You can for example model your problem as an assignment problem (Wikipedia link), where you define the cost C_ij of assigning point A_i (from set A) to point B_j (from set B) to be equal to the distance between them. This assignment problem can then be solved using the Hungarian...

java,algorithm,recursion,dynamic-programming

This is the subset sum problem, and assuming your scores are relatively small integers, it can be solved in pseudo-polynomial time using DP: D(i,0) = 1 D(0,x) = 0 x > 0 D(i,x) = D(i-1, x) + D(i-1, x-arr[i]) The above recursion formulas will generate the matrix of size total_score...

algorithm,language-agnostic,dynamic-programming

Assuming that you can solve the following problem: Ending at cell (i, j) is there any palindrome with different length horizontally and vertically. Hint for above problem: boolean[][][]palindrome;//Is there any palindrome ending at (i , j) has length k for(int i = 0; i < n; i++){ for(int j =...

arrays,algorithm,dynamic,dynamic-programming

M[i, j] is max sum from 1 to i, with j adjacent 1s The answer we need is M[n, k] which can be computed as the max of 3 situations: a[i]=0 => S=M[i-1, j] a[i]=1 and a[i-1]=0 => S=M[i-2, j]+a[i] a[i]=1 and a[i-1]=1 => S=M[i-1, j-1]+a[i] so the recursive rule...

java,algorithm,dynamic-programming

First note that table[i] is number of ways for coin change when N=i. Given Algorithm fills this array (table[]) as per given set of coin (S[]). Initially all values in table[] are initialized to 0. And table[0] set to 0 (this is base case N=0). Each coin adds up values...

java,wrapper,dynamic-programming,dynamic-proxy

As i meantion in comments, consider to use generic. You need to have object which holds two custom types, here we go: class Pair<F,S> { private F first; private S second; Pair(F first, S second){ this.first = first; this.second= second; } public F getFirst(){ return first; } public S getSecond(){...

This reminds me of Huffman coding. I am not sure if the following approach is optimal, but it will probably give a good answer in practice. Pick the easiest two problems T0 and T1 and replace them by a single problem consisting of time D+max(T0,T1). Repeat until you have a...

c#,algorithm,.net-2.0,dynamic-programming,subset-sum

My previous answer works on the principle of cutting off the number of combinations to check. But this can be improved significantly once you sort the array. The principle is similar, but since the solution is entirely different, I've decided to put it in a separate answer. I was careful...

c++,dynamic-programming,word-break

In your code, you are not using dynamic programming because you are not remembering the subproblems that you have already solved. You can enable this remembering, for example, by storing the results based on the starting position of the string s within the original string, or even based on its...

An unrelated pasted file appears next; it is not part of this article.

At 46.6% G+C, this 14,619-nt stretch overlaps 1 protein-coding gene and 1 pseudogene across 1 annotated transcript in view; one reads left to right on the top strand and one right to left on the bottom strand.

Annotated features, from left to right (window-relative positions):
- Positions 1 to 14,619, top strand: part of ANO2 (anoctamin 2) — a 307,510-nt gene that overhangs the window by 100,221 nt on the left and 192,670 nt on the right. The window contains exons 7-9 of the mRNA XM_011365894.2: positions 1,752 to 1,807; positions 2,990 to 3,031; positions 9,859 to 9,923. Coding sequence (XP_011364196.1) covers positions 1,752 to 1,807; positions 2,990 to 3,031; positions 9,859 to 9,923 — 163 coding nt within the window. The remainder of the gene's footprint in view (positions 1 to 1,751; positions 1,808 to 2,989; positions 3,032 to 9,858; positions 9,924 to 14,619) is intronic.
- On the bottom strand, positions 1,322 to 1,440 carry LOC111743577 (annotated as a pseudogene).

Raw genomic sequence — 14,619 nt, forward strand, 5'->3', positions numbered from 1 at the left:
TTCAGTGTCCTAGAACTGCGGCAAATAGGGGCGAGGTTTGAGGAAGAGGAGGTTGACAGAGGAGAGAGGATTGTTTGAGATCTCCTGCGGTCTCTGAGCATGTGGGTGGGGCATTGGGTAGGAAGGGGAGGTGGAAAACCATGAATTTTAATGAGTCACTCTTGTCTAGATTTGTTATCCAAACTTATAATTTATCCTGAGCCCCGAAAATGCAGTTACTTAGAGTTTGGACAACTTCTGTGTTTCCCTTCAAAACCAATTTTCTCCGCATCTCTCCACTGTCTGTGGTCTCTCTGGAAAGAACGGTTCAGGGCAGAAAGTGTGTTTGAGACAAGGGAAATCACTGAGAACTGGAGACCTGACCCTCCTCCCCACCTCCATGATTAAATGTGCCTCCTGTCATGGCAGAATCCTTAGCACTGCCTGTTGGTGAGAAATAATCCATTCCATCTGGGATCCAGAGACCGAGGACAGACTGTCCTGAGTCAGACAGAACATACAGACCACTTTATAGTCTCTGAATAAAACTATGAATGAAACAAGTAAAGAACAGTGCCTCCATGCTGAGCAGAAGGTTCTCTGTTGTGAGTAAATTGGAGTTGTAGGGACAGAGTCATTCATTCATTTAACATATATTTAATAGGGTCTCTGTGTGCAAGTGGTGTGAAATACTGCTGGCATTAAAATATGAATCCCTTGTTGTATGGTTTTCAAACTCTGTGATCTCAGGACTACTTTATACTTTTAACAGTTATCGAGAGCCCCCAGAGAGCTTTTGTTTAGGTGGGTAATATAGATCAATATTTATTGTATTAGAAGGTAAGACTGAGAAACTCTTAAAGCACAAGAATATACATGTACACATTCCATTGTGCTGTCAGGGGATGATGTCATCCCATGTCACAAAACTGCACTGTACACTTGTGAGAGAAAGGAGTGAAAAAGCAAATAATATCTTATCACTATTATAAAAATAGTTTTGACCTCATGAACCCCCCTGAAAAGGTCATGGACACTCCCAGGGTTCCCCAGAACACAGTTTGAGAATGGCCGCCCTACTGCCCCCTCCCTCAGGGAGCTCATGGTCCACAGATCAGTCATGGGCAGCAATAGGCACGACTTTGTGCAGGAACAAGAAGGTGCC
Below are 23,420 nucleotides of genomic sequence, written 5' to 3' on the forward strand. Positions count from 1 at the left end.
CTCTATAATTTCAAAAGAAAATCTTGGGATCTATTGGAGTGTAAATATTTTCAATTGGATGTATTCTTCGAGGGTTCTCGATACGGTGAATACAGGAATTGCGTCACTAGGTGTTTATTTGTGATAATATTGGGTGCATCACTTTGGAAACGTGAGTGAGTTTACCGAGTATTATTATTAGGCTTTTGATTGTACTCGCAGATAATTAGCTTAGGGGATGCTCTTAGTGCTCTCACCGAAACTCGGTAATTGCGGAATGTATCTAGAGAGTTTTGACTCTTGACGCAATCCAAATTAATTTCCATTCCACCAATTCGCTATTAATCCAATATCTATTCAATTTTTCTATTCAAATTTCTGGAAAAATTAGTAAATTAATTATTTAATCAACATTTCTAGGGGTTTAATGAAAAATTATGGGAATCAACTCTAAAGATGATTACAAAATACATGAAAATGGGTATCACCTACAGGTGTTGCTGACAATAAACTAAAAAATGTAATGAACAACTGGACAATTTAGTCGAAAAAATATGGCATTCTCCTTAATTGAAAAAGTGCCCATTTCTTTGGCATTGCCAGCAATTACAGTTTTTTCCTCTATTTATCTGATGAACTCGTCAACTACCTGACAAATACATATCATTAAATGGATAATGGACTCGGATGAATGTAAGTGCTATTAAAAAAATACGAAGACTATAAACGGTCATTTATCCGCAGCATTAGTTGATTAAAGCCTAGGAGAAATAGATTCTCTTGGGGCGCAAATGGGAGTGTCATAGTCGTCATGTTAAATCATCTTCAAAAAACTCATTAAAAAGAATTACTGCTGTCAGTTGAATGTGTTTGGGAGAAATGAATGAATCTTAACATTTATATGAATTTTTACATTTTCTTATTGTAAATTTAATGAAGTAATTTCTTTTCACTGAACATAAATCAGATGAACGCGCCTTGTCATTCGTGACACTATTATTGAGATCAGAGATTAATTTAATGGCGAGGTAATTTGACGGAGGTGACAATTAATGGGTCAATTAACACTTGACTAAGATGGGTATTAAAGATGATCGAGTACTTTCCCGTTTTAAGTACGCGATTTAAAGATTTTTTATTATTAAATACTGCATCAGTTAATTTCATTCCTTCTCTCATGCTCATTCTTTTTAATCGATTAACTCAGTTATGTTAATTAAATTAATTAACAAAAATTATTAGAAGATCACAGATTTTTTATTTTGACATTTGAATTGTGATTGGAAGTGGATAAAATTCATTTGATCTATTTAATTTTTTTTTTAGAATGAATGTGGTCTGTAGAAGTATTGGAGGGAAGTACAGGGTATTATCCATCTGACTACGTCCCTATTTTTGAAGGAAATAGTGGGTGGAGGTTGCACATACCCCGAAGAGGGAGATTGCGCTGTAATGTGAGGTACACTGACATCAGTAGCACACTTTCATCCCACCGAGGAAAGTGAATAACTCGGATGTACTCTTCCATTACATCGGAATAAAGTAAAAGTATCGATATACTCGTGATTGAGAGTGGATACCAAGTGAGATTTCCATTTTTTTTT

algorithm,matrix,dynamic-programming

Greedy won't cut it. You need the Hungarian Algorithm machinery. One can think about creating n - k new rows and m - k new columns, making the new-row–new-column entries very unattractive and the other new entries very attractive. Then find a min-cost solution that matches the rows with the...

java,dynamic-programming,knapsack-problem

The recurrence relationship will be the same, it doesn't matter if you are programming it top down or bottom up. Since you have looked upon http://en.wikipedia.org/wiki/Knapsack_problem the recurrence relation will remain the same. Only change is that in general in Knapsack problem you are given a limit (weight limit) and...

c++,algorithm,recursion,dynamic-programming,palindrome

For this case: if(S[x] == S[y]) ret = solve(x+1,y-1,val+2 - (x==y)); it should be: if(S[x] == S[y]) ret = max(solve(x + 1, y - 1, val + 2 - (x==y)), max(solve(x + 1, y, 0),solve(x, y - 1, 0))); Because, in case you cannot create a substring from x to...

java,dynamic-programming,fibonacci

Basically int[] fib is a cache in which the ith fibonacci number is stored. This is a great time saver. Otherwise the recursive fibonacci procedure would need to recalculate a lot of values. E.g. fib[8] = fibonacci(7) + fibonacci(6) But then: fib[7] = fibonacci(6) + fibonacci(5) As you can see,...

c++,arrays,logic,dynamic-programming

The answer to your question is already given in this line: //M[j-1] + A[j] > A[j] is equivalent to M[j-1] > 0 The if statement chooses the bigger value between A[j] and M[j-1]+A[j]. Would this be more clear to you? if (M[j-1] + A[j] > A[j]) // is exact the...

algorithm,search,optimization,dynamic-programming,linear-programming

Assuming that you are allowed to have fractional grams of food items, you can solve this problem analytically, see http://en.wikipedia.org/wiki/Linear_least_squares_%28mathematics%29 for details. You have the additional implicit constraint that none of the foods can be present in negative amount. So if foods appear in a negative amount, you will need...